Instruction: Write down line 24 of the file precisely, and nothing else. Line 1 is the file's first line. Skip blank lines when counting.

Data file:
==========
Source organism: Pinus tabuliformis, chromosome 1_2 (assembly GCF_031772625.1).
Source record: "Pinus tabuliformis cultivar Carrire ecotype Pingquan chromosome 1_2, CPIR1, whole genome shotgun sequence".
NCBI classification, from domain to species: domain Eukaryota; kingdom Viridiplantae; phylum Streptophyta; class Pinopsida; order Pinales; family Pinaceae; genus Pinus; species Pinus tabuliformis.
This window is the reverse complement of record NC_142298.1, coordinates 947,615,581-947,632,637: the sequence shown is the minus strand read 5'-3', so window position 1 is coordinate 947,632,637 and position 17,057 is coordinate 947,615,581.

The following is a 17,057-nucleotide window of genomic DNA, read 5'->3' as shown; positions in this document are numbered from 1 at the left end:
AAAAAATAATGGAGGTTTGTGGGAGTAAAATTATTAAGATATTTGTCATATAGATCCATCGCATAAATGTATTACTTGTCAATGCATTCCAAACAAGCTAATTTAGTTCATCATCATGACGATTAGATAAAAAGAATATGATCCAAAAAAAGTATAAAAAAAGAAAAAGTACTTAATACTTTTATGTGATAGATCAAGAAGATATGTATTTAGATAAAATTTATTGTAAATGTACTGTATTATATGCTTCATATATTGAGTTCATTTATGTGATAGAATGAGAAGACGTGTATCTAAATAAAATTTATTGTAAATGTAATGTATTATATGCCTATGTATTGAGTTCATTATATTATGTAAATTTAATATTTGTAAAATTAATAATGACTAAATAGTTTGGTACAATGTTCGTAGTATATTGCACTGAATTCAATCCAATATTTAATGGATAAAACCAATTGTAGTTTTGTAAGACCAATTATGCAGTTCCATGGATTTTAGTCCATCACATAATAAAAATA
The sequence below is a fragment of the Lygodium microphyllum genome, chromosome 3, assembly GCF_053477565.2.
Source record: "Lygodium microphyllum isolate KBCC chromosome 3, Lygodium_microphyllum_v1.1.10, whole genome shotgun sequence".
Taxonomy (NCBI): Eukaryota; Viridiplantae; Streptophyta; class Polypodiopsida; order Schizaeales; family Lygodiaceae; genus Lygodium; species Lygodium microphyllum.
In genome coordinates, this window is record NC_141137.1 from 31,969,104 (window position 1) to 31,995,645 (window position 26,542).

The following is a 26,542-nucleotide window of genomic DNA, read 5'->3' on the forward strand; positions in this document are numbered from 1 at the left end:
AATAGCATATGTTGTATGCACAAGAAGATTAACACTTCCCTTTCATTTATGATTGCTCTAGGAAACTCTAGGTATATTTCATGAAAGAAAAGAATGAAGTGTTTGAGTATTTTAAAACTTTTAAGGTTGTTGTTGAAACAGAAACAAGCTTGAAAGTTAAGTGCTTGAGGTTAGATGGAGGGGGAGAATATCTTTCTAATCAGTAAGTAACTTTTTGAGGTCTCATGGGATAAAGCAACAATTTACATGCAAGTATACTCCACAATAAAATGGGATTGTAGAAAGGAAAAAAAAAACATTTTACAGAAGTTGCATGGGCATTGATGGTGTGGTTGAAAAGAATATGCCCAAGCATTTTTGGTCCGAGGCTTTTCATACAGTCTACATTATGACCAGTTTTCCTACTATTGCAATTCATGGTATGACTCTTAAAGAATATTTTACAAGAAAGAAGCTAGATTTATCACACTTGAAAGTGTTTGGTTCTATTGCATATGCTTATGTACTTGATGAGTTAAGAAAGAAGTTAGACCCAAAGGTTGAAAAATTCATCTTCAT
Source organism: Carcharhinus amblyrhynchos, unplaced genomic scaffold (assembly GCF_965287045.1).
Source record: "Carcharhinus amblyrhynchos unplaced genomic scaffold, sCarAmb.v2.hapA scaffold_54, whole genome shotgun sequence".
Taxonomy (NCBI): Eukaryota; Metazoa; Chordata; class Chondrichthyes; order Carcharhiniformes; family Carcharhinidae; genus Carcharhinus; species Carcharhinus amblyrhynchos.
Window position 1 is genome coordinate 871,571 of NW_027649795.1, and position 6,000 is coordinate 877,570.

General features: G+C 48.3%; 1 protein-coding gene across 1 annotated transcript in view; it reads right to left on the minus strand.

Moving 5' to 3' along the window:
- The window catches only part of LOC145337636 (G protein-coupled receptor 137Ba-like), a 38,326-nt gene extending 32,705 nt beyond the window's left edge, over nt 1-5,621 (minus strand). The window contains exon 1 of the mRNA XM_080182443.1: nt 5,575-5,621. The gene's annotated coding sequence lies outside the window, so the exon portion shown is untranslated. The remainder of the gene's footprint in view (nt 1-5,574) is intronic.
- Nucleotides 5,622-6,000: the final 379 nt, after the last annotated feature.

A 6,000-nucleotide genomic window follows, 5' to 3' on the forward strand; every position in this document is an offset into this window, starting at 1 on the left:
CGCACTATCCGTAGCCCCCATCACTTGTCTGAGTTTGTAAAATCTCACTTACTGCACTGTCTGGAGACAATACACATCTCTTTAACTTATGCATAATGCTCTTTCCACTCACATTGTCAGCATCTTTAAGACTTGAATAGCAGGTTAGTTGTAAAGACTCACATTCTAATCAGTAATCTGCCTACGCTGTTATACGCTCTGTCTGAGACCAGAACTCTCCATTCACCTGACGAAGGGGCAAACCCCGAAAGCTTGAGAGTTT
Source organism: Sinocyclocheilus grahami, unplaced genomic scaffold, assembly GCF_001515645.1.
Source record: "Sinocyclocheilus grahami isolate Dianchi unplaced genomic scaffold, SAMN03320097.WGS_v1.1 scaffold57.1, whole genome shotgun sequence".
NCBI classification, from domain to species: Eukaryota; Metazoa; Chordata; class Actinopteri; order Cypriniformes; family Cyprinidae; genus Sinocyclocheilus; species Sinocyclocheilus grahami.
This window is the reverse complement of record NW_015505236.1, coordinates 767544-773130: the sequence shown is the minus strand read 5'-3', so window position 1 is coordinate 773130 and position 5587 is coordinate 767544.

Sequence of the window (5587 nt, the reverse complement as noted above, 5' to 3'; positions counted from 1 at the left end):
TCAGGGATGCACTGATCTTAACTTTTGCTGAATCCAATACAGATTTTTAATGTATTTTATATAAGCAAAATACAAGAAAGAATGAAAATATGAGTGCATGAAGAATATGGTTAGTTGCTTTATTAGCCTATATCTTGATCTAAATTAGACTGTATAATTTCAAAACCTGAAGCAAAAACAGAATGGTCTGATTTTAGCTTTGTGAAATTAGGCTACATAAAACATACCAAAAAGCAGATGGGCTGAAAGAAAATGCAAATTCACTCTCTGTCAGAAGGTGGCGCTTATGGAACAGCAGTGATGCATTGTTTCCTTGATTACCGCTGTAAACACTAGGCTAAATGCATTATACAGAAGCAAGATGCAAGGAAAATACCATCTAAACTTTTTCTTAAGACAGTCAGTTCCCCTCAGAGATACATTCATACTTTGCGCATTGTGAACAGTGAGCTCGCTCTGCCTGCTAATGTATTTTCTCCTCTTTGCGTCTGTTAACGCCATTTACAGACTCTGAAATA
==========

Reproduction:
Source record: "Sinocyclocheilus grahami isolate Dianchi unplaced genomic scaffold, SAMN03320097.WGS_v1.1 scaffold57.1, whole genome shotgun sequence".